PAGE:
At a Glance
Why Get Tested?
To detect and identify the cause of bacterial pneumonia and other lower respiratory tract infections; to monitor the effectiveness of treatment
When to Get Tested?
When you have symptoms associated with a lower respiratory tract infection; when you have been treated for bacterial pneumonia
A fresh sputum sample (deep respiratory secretions, not saliva), usually collected first thing in the morning
Test Preparation Needed?
Rinse mouth out with water prior to collection
The Test Sample
What is being tested?
Sputum cultures detect the presence of disease-causing bacteria in those who have bacterial pneumonia and other lower respiratory tract infections. Bacteria in the sample are identified and their susceptibility to various antibiotics is assessed to help choose the most appropriate antibiotic (antimicrobial) treatment.
Sputum is the thick mucus or phlegm that is coughed up from the lower respiratory tract (bronchi and lungs); it is not saliva or spit. Care must be taken in the sample collection process to ensure that the sample is from the lower airways and not the upper respiratory tract. If a sample is mostly saliva, the microorganisms grown in culture will not necessarily be those causing the infection. Furthermore, the presence of saliva and bacteria from the mouth in a sputum sample make it more difficult to identify disease-causing bacteria in the lungs.
The first step in the analysis of a fresh sputum sample is a Gram stain test to identify the general type of bacteria that may be present and check that the sample adequate. If a sample contains a lot of normal cells that line the mouth (squamous epithelial cells), then the sample is not adequate for culture and a re-collection of the sample may be required. If the sample contains mainly white blood cells from the body’s response to an infection, then the sample is adequate for culturing.
Once a sputum sample has been accepted, it is placed on or in appropriate nutrient media and incubated under special conditions. The media encourages bacteria to grow which allows further testing and identification. Sputum is not normally free of bacteria, so when a person has a bacterial respiratory infection, there will typically be both normal and disease-causing bacteria present.
The next step is to identify the different types of bacteria present and categorise them as normal or potential disease-causing bacteria. Identification is a step-by-step process that may involve several biochemical tests and observations of how the bacteria grow.
'Antimicrobial susceptibility testing’ is frequently used to identified disease causing-bacteria and find out whether they are likely to respond to particular antibiotics.
The sputum culture, Gram stain(s), and susceptibility testing all contribute to helping the doctor find out what has caused the infection and what antibiotic might be used to teat it.
Some infectious agents cannot be grown and identified with a routine bacterial sputum culture, so that other tests, such as an AFB smear and culture, fungal culture, or viral PCR testing, may be requested in addition to or instead of a routine culture.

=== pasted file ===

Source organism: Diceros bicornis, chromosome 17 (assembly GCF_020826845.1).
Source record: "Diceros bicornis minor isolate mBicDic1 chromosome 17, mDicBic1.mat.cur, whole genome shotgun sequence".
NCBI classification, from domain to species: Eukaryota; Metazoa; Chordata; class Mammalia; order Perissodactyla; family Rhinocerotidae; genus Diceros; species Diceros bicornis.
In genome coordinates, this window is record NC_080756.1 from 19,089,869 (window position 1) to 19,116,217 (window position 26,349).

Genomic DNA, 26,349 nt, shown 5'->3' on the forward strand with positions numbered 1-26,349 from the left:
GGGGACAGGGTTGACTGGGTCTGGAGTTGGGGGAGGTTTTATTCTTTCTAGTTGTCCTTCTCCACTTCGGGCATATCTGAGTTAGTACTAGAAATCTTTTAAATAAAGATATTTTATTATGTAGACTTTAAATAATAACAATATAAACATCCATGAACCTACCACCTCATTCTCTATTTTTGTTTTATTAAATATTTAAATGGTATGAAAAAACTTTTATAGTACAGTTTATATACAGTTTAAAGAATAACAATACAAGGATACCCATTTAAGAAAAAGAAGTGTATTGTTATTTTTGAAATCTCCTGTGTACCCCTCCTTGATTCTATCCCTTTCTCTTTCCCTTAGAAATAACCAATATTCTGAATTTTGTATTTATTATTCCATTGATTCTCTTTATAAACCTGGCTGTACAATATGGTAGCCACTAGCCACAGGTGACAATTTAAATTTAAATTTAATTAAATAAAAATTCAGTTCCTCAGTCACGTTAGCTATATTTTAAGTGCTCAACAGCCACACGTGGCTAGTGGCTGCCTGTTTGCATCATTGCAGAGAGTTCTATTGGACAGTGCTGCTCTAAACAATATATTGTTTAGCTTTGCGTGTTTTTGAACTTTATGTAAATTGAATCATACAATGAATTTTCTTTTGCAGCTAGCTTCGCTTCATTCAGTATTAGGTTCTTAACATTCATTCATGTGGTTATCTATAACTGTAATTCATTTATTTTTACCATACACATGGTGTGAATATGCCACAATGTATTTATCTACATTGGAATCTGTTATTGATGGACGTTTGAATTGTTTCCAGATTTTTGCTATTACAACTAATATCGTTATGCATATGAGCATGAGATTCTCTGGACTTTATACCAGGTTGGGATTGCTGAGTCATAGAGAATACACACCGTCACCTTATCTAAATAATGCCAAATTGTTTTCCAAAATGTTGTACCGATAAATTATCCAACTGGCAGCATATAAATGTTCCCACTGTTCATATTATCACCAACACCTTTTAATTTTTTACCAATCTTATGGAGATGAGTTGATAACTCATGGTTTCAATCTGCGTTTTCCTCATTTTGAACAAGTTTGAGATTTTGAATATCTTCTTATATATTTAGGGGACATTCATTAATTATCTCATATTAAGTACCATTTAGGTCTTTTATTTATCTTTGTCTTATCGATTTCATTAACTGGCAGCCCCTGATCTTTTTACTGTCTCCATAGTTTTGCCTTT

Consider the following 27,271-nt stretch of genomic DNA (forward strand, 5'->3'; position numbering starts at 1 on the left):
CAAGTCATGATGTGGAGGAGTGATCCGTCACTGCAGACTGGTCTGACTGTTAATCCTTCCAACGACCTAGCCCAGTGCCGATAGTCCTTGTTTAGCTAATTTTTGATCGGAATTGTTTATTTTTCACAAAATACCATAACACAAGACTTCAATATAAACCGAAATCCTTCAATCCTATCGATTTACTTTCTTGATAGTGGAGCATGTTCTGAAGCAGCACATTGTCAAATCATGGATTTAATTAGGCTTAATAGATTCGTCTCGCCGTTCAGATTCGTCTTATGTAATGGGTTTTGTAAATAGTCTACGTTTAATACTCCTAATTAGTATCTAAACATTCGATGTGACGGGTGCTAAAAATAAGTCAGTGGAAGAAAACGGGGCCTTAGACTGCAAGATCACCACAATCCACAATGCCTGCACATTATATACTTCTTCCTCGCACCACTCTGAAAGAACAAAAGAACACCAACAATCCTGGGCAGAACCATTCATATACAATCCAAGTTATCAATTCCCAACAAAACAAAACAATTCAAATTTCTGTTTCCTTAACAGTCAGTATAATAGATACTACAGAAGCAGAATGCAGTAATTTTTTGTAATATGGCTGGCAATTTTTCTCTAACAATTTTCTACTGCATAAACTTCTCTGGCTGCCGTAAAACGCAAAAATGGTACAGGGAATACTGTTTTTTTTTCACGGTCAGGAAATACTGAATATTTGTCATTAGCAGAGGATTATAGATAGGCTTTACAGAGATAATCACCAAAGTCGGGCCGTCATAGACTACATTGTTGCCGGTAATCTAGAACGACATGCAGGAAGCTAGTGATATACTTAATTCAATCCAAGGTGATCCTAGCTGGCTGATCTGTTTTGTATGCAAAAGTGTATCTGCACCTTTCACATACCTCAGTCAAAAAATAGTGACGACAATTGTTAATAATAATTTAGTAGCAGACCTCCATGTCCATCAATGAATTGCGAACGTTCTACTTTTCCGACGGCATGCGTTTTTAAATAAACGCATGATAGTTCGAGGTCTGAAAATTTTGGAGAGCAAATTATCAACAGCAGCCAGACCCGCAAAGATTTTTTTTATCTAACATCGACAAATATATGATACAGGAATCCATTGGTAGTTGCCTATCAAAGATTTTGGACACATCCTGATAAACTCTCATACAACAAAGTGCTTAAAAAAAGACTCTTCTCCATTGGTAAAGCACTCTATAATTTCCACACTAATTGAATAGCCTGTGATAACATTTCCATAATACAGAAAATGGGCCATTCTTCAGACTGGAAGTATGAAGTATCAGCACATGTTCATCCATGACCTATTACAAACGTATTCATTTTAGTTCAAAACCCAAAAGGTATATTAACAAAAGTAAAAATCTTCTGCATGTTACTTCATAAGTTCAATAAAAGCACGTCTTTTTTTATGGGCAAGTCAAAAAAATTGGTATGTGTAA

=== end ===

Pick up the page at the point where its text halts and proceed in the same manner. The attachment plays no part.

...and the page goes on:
How is the sample collected for testing?
Sputum samples may be ‘expectorated’ or induced. Expectorated samples are coughed up and put into a cup provided by the laboratory. The person's mouth should be rinsed with water or a salt solution before to sample collection. Deep coughing is generally required, and the person should be informed that it is phlegm/mucus from the lungs that is necessary, not saliva. If someone cannot produce a sputum sample, then it can often be induced by inhaling a sterile saline or glycerin aerosol for several minutes to loosen phlegm in the lungs.
All samples collected should be taken to the laboratory promptly for processing while they are fresh. Sputum samples must be checked by the laboratory before testing. Successful sputum culture needs good sample collection. A sample that is not "adequate" must be rejected and a further sample collected.
NOTE: If undergoing medical tests makes you or someone you care for anxious, embarrassed, or even difficult to manage, you might consider reading one or more of the following articles: Coping with Test Pain, Discomfort, and Anxiety, Tips on Blood Testing, Tips to Help Children through Their Medical Tests, and Tips to Help the Elderly through Their Medical Tests.
Another article, Follow That Sample, provides a glimpse at the collection and processing of a blood sample and throat culture.
Is any test preparation needed to ensure the quality of the sample?
Rinse mouth out with water prior to collection to remove loose cells in the oral cavity.
Ask a Laboratory Scientist
NOTE: This article is based on research that utilizes the sources cited here as well as the collective experience of the Lab Tests Online Editorial Review Board. This article is periodically reviewed by the Editorial Board and may be updated as a result of the review. Any new sources cited will be added to the list and distinguished from the original sources used.